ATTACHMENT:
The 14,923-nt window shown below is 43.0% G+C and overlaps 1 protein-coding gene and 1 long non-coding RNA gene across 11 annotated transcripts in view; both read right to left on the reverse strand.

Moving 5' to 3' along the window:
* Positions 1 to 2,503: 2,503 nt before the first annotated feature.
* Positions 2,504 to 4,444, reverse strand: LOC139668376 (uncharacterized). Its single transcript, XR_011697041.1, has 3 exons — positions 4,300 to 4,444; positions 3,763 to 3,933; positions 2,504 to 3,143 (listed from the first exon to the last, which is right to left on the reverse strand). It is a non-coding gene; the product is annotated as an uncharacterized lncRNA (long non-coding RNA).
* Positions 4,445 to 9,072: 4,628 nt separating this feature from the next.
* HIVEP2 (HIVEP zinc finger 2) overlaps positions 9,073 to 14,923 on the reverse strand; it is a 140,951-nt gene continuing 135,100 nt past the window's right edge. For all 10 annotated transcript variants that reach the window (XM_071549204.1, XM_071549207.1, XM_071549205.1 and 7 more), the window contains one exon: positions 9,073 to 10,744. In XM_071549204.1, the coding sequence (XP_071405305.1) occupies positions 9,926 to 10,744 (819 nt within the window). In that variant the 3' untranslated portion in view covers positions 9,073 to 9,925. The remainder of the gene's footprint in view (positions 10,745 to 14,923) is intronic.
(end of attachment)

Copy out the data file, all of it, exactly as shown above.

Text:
The 14,923-nt window shown below is 43.0% G+C and overlaps 1 protein-coding gene and 1 long non-coding RNA gene across 11 annotated transcripts in view; both read right to left on the reverse strand.

Moving 5' to 3' along the window:
* Positions 1 to 2,503: 2,503 nt before the first annotated feature.
* Positions 2,504 to 4,444, reverse strand: LOC139668376 (uncharacterized). Its single transcript, XR_011697041.1, has 3 exons — positions 4,300 to 4,444; positions 3,763 to 3,933; positions 2,504 to 3,143 (listed from the first exon to the last, which is right to left on the reverse strand). It is a non-coding gene; the product is annotated as an uncharacterized lncRNA (long non-coding RNA).
* Positions 4,445 to 9,072: 4,628 nt separating this feature from the next.
* HIVEP2 (HIVEP zinc finger 2) overlaps positions 9,073 to 14,923 on the reverse strand; it is a 140,951-nt gene continuing 135,100 nt past the window's right edge. For all 10 annotated transcript variants that reach the window (XM_071549204.1, XM_071549207.1, XM_071549205.1 and 7 more), the window contains one exon: positions 9,073 to 10,744. In XM_071549204.1, the coding sequence (XP_071405305.1) occupies positions 9,926 to 10,744 (819 nt within the window). In that variant the 3' untranslated portion in view covers positions 9,073 to 9,925. The remainder of the gene's footprint in view (positions 10,745 to 14,923) is intronic.